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Mitochondrial DNA analysis of the putative heart of Louis XVII, son of Louis XVI and Marie-Antoinette


According to official historiography, the 10-year-old Louis XVII died in the Temple of Paris on June 8, 1795. However, public rumour spread the theory that Louis XVII escaped and that his descendants would be alive today. One such putative ‘Louis XVII’ was Carl Wilhelm Naundorff, who died in 1845 in Delft (the Netherlands). Comparative mitochondrial DNA (mtDNA) analysis gave evidence that his remains could not be identified as those of Louis XVII. In the present study, mtDNA analysis was performed on the heart of the young boy who died in the prison of Paris in 1795. In order to obtain the strongest evidence possible, two laboratories independently analysed the heart. The results showed that the consensus mtDNA sequence of the heart was identical to that of the maternal relatives of Louis XVII.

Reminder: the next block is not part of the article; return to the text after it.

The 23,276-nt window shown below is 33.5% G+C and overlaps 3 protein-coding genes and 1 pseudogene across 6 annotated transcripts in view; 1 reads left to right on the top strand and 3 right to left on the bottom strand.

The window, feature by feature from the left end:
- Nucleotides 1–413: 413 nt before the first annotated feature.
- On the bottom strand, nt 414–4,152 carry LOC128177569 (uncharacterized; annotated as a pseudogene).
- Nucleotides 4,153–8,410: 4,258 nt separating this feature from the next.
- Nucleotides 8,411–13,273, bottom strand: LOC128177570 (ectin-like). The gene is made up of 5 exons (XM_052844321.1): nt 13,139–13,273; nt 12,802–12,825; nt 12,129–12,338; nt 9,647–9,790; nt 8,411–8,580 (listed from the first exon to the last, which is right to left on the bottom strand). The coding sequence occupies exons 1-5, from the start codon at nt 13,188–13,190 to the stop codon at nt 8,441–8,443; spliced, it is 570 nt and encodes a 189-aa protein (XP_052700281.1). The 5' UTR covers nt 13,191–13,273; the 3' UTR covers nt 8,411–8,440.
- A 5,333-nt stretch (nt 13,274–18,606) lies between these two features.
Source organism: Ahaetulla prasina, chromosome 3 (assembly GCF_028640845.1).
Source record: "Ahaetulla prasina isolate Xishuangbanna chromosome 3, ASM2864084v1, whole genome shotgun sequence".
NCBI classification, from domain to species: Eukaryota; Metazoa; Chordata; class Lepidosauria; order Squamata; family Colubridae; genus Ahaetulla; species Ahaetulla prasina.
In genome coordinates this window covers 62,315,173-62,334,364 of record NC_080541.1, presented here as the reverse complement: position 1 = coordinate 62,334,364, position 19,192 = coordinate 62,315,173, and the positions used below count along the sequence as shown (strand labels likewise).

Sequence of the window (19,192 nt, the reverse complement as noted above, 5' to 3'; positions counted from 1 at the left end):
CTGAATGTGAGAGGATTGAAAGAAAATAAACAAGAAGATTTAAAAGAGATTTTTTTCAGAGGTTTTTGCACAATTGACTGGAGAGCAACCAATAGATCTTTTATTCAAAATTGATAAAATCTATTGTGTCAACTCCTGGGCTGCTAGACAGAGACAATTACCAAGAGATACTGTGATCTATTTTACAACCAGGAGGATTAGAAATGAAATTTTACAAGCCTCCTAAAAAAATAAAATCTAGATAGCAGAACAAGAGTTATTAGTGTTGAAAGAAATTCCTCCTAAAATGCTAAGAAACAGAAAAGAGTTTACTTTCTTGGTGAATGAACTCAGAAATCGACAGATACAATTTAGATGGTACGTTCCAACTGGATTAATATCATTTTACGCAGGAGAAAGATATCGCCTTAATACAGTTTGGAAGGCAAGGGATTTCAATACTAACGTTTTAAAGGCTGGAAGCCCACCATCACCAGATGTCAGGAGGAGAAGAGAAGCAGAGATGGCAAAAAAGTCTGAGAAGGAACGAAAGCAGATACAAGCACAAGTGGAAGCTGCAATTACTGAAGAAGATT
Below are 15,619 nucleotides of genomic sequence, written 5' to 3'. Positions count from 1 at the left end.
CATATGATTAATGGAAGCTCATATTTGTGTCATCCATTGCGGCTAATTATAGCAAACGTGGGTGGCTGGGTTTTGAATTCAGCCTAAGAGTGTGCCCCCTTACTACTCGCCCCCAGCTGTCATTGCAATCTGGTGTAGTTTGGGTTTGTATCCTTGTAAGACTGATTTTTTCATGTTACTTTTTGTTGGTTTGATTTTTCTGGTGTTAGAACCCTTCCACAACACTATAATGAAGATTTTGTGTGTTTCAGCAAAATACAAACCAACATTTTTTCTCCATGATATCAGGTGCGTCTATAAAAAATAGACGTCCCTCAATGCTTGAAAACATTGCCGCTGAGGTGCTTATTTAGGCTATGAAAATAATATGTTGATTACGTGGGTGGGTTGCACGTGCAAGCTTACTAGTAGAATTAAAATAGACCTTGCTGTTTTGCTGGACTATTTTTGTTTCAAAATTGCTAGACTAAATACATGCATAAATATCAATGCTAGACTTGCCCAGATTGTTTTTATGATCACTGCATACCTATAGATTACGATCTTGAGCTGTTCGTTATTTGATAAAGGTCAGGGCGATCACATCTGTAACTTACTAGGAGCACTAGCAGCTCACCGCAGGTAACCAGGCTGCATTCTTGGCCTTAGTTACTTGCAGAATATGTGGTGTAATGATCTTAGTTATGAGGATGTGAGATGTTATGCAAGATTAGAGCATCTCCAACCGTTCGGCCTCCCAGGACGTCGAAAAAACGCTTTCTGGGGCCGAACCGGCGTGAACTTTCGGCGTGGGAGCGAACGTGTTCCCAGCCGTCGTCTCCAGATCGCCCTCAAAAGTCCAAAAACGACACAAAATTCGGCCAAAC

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The contribution of Ph. Delorme, French historian, in making this investigation possible by acting as coordinator and by providing the historic background of this mystery is gratefully acknowledged. We are also grateful to the Duc de Bauffremont for authorizing this study and to H. Petrie, Dutch historian, for giving us the clue about the existence of the heart. This work was supported by a grant G.0286.00 of the FWO Vlaanderen.

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Correspondence to Els Jehaes.

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Jehaes, E., Pfeiffer, H., Toprak, K. et al. Mitochondrial DNA analysis of the putative heart of Louis XVII, son of Louis XVI and Marie-Antoinette. Eur J Hum Genet 9, 185–190 (2001).

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  • Louis XVII
  • mitochondrial DNA
  • ancient DNA
  • genetic identification

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